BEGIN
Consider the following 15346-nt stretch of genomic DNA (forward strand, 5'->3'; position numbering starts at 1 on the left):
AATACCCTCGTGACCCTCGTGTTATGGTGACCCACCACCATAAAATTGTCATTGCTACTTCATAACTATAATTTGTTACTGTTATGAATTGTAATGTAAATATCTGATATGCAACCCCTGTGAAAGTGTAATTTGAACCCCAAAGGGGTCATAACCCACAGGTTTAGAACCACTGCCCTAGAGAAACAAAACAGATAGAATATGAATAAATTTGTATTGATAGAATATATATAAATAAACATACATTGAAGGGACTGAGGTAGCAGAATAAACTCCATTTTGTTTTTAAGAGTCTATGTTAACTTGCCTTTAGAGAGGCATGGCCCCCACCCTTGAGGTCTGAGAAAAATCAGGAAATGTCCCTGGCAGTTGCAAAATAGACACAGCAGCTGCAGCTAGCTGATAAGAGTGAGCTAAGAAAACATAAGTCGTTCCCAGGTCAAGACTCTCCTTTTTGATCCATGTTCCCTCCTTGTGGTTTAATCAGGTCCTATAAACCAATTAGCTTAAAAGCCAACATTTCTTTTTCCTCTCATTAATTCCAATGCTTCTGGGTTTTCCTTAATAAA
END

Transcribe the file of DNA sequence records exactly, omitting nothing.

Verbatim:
Consider the following 15346-nt stretch of genomic DNA (forward strand, 5'->3'; position numbering starts at 1 on the left):
AATACCCTCGTGACCCTCGTGTTATGGTGACCCACCACCATAAAATTGTCATTGCTACTTCATAACTATAATTTGTTACTGTTATGAATTGTAATGTAAATATCTGATATGCAACCCCTGTGAAAGTGTAATTTGAACCCCAAAGGGGTCATAACCCACAGGTTTAGAACCACTGCCCTAGAGAAACAAAACAGATAGAATATGAATAAATTTGTATTGATAGAATATATATAAATAAACATACATTGAAGGGACTGAGGTAGCAGAATAAACTCCATTTTGTTTTTAAGAGTCTATGTTAACTTGCCTTTAGAGAGGCATGGCCCCCACCCTTGAGGTCTGAGAAAAATCAGGAAATGTCCCTGGCAGTTGCAAAATAGACACAGCAGCTGCAGCTAGCTGATAAGAGTGAGCTAAGAAAACATAAGTCGTTCCCAGGTCAAGACTCTCCTTTTTGATCCATGTTCCCTCCTTGTGGTTTAATCAGGTCCTATAAACCAATTAGCTTAAAAGCCAACATTTCTTTTTCCTCTCATTAATTCCAATGCTTCTGGGTTTTCCTTAATAAA